For any financial transaction, intermediaries can create a host of problems. If they don’t reach an agreement, the money may be in transit for some time before it is returned, if it ever is.
And since a real-life example is worth more than a long explanation, here’s a little anecdote that Julie experienced with one of her clients:
“Last April, a Parisian hotel found a refund line on its Booking.com commission statement following the cancellation of a prepaid reservation. After checking his records, the hotel owner realized that the reservation in question was non-cancellable / non-refundable. He had never agreed to reimburse the client and was not even aware of the situation. Apparently, Booking.com had already accepted and confirmed the refund, and was now demanding the amount owing without having consulted the hotel previously. Our hotel owner, outraged by this way of conducting business, did not give in and refused to pay Booking.com… which then decided to remove his hotel from the platform.”
Unfortunately, this story is not an isolated incident.
This is a good reason for investing in direct marketing, which will allow you to encourage internet users to book directly on your website instead of through Booking.com.
How do we encourage online customers to book directly?
The current situation is complex and short- and medium-term visibility is limited. According to Julie, it is of utmost importance for customers to know, even before booking, that they will benefit from flexible cancellation terms and exclusive advantages by booking directly with you.
What message should I convey to the customer?
In marketing, we know that conveying two different messages simultaneously divides the impact by three. So, is it better to talk about the new health and safety measures implemented in your hotel or the ultra-flexible cancellation policy you offer? You will certainly answer,and justifiably so, that the customer needs to be assured of a safe, worry-free stay, especially during a global health crisis. Therefore, does this mean that it is important to stress health measures?
When I asked Julie, she pointed out that today, people are generally well-versed in the “new” rules of hygiene. Everyone wears a mask, coughs into their elbows, disinfects their hands regularly…. On the other hand, the customer is not necessarily aware of the terms and conditions for canceling a reservation and the advantages that you offer. We need to also reassure them concerning the financial aspect of their trip, which is very important.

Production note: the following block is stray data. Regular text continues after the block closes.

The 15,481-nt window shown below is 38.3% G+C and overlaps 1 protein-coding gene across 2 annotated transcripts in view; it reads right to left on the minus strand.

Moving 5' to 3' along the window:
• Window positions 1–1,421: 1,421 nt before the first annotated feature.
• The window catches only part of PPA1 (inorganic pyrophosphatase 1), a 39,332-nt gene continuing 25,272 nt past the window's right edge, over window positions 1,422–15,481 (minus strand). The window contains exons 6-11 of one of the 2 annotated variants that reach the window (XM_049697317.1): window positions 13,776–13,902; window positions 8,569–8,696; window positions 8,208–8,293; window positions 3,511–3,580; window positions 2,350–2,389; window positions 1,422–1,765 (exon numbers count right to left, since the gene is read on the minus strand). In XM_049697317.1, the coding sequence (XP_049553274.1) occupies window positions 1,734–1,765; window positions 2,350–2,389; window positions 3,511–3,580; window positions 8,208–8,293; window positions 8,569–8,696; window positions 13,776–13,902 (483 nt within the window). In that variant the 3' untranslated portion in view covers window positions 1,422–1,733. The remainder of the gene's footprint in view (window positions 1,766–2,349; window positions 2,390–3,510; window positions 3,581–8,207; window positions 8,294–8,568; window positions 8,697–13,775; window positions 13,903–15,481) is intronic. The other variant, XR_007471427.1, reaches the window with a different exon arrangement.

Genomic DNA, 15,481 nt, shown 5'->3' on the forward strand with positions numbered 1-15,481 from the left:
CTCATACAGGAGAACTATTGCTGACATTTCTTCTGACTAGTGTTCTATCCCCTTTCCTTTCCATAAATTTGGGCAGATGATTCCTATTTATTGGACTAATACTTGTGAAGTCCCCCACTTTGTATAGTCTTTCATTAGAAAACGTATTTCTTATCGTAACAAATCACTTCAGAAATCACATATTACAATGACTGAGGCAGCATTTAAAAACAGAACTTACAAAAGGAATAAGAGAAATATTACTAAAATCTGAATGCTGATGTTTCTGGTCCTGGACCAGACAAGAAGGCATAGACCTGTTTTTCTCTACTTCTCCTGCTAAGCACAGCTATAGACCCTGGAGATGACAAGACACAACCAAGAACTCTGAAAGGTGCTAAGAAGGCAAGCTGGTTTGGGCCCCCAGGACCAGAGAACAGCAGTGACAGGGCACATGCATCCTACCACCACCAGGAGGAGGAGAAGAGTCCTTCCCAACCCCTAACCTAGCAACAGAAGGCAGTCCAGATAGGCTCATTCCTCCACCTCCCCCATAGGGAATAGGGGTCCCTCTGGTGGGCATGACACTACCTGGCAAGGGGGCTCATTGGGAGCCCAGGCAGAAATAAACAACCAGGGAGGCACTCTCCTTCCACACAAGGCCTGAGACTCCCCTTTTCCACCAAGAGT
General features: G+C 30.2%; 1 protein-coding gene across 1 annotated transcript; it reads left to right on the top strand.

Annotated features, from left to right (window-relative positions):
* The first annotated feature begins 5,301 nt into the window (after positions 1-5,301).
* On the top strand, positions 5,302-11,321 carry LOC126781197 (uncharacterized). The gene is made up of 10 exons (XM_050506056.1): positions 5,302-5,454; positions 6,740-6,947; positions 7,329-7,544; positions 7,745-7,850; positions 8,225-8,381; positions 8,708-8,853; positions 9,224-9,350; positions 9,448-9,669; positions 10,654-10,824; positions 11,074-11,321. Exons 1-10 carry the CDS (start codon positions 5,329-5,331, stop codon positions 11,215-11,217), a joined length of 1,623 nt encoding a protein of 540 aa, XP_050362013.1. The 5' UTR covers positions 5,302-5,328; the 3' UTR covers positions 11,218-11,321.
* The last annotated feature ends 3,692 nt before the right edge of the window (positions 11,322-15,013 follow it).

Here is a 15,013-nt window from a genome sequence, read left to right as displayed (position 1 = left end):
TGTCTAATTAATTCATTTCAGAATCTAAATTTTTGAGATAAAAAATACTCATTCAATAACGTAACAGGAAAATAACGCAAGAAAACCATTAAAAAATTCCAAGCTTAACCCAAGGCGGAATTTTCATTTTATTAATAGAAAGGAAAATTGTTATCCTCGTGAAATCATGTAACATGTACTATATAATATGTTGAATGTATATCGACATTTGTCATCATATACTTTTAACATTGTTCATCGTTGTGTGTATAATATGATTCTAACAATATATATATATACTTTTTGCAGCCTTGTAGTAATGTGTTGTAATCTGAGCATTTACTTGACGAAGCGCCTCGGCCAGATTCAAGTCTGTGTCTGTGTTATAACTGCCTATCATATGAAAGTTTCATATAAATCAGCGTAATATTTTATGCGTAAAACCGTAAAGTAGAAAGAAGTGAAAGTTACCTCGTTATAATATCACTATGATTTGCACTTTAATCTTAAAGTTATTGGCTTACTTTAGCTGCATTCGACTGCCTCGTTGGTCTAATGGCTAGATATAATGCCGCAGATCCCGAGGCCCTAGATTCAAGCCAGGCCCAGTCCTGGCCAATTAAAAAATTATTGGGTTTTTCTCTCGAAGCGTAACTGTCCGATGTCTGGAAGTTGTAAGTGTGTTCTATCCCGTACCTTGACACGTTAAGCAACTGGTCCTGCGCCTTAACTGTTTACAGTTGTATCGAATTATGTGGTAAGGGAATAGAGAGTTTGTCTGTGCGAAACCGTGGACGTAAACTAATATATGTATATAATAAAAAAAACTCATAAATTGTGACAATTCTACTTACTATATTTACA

People want to travel, that’s a fact. But they are also afraid of losing money. So reassure them in this regard! Help them take the proper steps to plan their future trip and book their future hotel room!
Highlighting the benefits of booking online
Before, during, and after the reservation, every possible effort must be made to reassure your customers and show them how much they are valued. For example, Julie offers flexible rates in her hotels, and for non-refundable reservations, she recommends letting customers know that they can reschedule their booking.
Be careful, however. If the customer books and pays [NR rate] in 2020, but doesn’t come until 2021, it will not generate revenue for 2021, but will contribute to the hotel’s occupancy rate. According to Julie, it is sometimes better to allow a cancellation and reimbursement for an NR, rather than ending up in 2021 with a full hotel that is not generating revenue.
In her view, practical benefits such as an upgrade or late check-out (available only through direct booking, of course) should also be offered.